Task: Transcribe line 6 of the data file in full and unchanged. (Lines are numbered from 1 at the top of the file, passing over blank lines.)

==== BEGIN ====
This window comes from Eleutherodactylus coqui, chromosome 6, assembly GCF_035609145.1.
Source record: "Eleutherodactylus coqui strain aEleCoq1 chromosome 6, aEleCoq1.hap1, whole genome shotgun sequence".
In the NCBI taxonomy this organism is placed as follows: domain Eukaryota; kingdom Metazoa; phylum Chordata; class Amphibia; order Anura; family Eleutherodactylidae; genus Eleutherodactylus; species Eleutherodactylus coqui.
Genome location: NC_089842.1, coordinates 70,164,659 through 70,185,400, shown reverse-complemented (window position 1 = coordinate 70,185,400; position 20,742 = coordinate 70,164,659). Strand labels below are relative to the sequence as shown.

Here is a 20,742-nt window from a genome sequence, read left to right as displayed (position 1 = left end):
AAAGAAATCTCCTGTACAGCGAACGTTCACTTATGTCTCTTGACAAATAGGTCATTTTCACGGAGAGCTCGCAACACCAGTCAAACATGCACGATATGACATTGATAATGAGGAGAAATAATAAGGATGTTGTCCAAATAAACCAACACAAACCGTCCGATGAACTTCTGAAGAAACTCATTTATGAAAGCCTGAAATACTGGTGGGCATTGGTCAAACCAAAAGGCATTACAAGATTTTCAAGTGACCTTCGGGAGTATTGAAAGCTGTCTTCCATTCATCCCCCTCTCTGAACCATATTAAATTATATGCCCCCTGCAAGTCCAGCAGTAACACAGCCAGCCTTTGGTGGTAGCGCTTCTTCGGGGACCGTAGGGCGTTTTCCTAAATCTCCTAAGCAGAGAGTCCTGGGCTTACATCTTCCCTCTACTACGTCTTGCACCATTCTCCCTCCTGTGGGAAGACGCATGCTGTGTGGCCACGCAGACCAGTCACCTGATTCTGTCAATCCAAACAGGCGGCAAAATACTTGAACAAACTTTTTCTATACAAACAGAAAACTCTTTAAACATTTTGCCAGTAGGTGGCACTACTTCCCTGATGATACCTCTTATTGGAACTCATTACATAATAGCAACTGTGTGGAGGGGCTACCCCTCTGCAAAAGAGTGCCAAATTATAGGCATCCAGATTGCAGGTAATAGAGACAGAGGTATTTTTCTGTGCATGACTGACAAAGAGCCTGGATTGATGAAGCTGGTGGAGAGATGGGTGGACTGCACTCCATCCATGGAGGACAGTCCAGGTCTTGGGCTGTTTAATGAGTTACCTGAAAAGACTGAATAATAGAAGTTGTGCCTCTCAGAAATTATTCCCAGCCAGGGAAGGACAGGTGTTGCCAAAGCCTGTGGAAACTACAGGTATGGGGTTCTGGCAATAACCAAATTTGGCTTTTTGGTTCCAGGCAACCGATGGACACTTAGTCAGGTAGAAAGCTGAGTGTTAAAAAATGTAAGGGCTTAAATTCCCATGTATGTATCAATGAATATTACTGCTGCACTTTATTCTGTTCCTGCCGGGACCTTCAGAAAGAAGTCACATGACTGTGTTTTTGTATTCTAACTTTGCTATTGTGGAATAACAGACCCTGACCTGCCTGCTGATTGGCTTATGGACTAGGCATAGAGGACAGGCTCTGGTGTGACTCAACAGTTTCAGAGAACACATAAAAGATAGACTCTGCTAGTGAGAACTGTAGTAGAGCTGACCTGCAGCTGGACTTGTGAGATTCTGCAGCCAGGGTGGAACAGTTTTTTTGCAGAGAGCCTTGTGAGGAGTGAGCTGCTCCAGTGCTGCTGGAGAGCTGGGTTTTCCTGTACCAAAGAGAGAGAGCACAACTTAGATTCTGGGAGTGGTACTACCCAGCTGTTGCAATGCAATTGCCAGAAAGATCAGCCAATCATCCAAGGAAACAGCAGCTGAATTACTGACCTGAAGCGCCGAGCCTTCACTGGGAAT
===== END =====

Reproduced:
AAAGAAATCTCCTGTACAGCGAACGTTCACTTATGTCTCTTGACAAATAGGTCATTTTCACGGAGAGCTCGCAACACCAGTCAAACATGCACGATATGACATTGATAATGAGGAGAAATAATAAGGATGTTGTCCAAATAAACCAACACAAACCGTCCGATGAACTTCTGAAGAAACTCATTTATGAAAGCCTGAAATACTGGTGGGCATTGGTCAAACCAAAAGGCATTACAAGATTTTCAAGTGACCTTCGGGAGTATTGAAAGCTGTCTTCCATTCATCCCCCTCTCTGAACCATATTAAATTATATGCCCCCTGCAAGTCCAGCAGTAACACAGCCAGCCTTTGGTGGTAGCGCTTCTTCGGGGACCGTAGGGCGTTTTCCTAAATCTCCTAAGCAGAGAGTCCTGGGCTTACATCTTCCCTCTACTACGTCTTGCACCATTCTCCCTCCTGTGGGAAGACGCATGCTGTGTGGCCACGCAGACCAGTCACCTGATTCTGTCAATCCAAACAGGCGGCAAAATACTTGAACAAACTTTTTCTATACAAACAGAAAACTCTTTAAACATTTTGCCAGTAGGTGGCACTACTTCCCTGATGATACCTCTTATTGGAACTCATTACATAATAGCAACTGTGTGGAGGGGCTACCCCTCTGCAAAAGAGTGCCAAATTATAGGCATCCAGATTGCAGGTAATAGAGACAGAGGTATTTTTCTGTGCATGACTGACAAAGAGCCTGGATTGATGAAGCTGGTGGAGAGATGGGTGGACTGCACTCCATCCATGGAGGACAGTCCAGGTCTTGGGCTGTTTAATGAGTTACCTGAAAAGACTGAATAATAGAAGTTGTGCCTCTCAGAAATTATTCCCAGCCAGGGAAGGACAGGTGTTGCCAAAGCCTGTGGAAACTACAGGTATGGGGTTCTGGCAATAACCAAATTTGGCTTTTTGGTTCCAGGCAACCGATGGACACTTAGTCAGGTAGAAAGCTGAGTGTTAAAAAATGTAAGGGCTTAAATTCCCATGTATGTATCAATGAATATTACTGCTGCACTTTATTCTGTTCCTGCCGGGACCTTCAGAAAGAAGTCACATGACTGTGTTTTTGTATTCTAACTTTGCTATTGTGGAATAACAGACCCTGACCTGCCTGCTGATTGGCTTATGGACTAGGCATAGAGGACAGGCTCTGGTGTGACTCAACAGTTTCAGAGAACACATAAAAGATAGACTCTGCTAGTGAGAACTGTAGTAGAGCTGACCTGCAGCTGGACTTGTGAGATTCTGCAGCCAGGGTGGAACAGTTTTTTTGCAGAGAGCCTTGTGAGGAGTGAGCTGCTCCAGTGCTGCTGGAGAGCTGGGTTTTCCTGTACCAAAGAGAGAGAGCACAACTTAGATTCTGGGAGTGGTACTACCCAGCTGTTGCAATGCAATTGCCAGAAAGATCAGCCAATCATCCAAGGAAACAGCAGCTGAATTACTGACCTGAAGCGCCGAGCCTTCACTGGGAAT